and can easily be swayed into doing things off of how it feels to me.
He wishes to help us, to strengthen us with His own strength,
so that we may accomplish what we were created to do.
“I can do all things through Christ which strengtheneth me.”
Paul wasn’t boasting,
“I can do a lot on my own ‘cuz I’m a pretty strong and spiritual man”.
He actually worded quite well the dilemma of every Christian when humbly saying,
“For the good that I would I do not:
but the evil which I would not, that I do.”
He doesn’t end with this hopeless statement, but rather contrasts it:
“I thank God THROUGH JESUS CHRIST OUR LORD.
So then with the mind I myself serve the law of God;
but with the flesh the law of sin.”
Indeed, as our Lord put it in the garden of Gethsemane,
“…the spirit indeed is willing, but the flesh is weak.”
Our flesh is very weak indeed, and thus cannot do anything in it
pleasing to the Lord, even if our mind is ‘in the right place’.
So many times we can easily fall into the mindset of
“It’s for the Lord, after all. Anything will do.”
We cannot use such excuses to justify our sin.
Look at King Saul, for instance.
In 1 Samuel 15, Saul was told by the prophet
Samuel that the Lord commanded that the Amalekites were to be completely wiped out.
“Now go and smite Amalek, and utterly destroy ALL that they have,
and SPARE THEM NOT; But slay both man and woman, infant and suckling,
ox and sheep, camel and ass.” Verse 3 states.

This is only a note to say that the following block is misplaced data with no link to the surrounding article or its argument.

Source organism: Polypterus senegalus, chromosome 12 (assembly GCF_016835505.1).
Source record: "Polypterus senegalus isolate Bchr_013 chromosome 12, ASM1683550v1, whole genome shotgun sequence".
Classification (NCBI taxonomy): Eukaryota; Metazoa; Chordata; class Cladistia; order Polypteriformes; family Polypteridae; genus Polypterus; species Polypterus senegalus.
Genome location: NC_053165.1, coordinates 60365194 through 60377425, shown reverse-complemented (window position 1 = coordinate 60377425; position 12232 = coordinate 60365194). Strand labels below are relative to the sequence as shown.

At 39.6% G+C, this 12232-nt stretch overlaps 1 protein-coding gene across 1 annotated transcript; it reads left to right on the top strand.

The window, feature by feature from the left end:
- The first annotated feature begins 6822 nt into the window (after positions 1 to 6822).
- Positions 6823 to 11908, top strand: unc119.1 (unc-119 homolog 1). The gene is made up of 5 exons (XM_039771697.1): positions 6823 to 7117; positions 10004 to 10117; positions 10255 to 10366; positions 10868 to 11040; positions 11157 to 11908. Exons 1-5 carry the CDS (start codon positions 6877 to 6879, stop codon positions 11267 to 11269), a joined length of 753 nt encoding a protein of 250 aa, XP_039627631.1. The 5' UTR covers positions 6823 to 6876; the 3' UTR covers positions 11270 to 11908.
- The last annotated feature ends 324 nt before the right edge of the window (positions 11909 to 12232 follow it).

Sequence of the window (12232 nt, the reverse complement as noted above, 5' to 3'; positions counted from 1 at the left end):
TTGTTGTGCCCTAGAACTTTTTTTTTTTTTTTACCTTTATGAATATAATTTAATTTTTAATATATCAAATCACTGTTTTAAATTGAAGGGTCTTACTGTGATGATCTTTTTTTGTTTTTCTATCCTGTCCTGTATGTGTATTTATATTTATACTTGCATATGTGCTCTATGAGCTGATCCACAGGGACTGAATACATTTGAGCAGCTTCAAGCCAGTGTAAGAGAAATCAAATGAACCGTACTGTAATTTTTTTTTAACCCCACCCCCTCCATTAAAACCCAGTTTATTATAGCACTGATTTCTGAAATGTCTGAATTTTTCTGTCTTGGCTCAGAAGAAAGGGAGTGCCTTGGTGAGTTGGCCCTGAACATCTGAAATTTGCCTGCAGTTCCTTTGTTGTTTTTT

So Saul went and killed off the Amalekites in verse 7.
However, he takes a wrong turn in verse 9,
“But Saul and the people spared Agag, and the best of the sheep,
and of the oxen, and of the fatlings, And the lambs,
and all that was good, and would not utterly destroy them;
but everything that was vile and refuse, that they did destroy.”
Now seeing this from where we are, we see this as flat-out disobedience.
But in Saul’s point of view, he really thought He was pleasing the Lord.
After all, He did still do what the Lord told him to do… the Amalekites were dead.
In fact, when Samuel came to him again, he proudly proclaimed,
“I have performed the commandment of the Lord.”
Did he really?
Is that what the Lord wanted?
Seems to me the Lord wasn’t very pleased.
Oh, but he did have a pretty good mindset, for he claimed,
“(I) have… spared the best of the sheep and of the oxen,
to sacrifice to the Lord thy God…”
Saul thought he could do it his own way.
Saul thought it would be good to sacrifice to the Lord.
Saul thought he was in the ‘will of God’.
Saul was ‘doing it for the Lord’.
Saul thought the Lord was pleased.
Because he was placing his own reasoning
and logic before the Lord, he was doing it in his flesh.
The Lord was not pleased.
Samuel readily rebuked him by saying, “Behold, to obey is better
than sacrifice, and to hearken than the fat of rams.”
He was readily punished as well,
“Because thou hast rejected the word of the LORD,
he hath also rejected thee from being king.”
Now isn’t that like us sometimes?
We use our own thinking, our own logic (our flesh!), and throw in some
commandment of the Lord in the middle and boast we’re “in the will of God”.
Oh, but we’re doing it “for the Lord”; “I’m happy so He must be happy too.”
Obedience is better than sacrifice.
I can give up everything I want in this world
and do what I think is an ultimate sacrifice, but if isn’t what God told me to do,
than it’s still disobedience and He is not pleased.
Imagine the wonderful blessings that Saul
could have had if he had wholly obeyed the Lord.
Imagine the wonderful blessing we may be missing
out on when we’re not in the perfect will of God...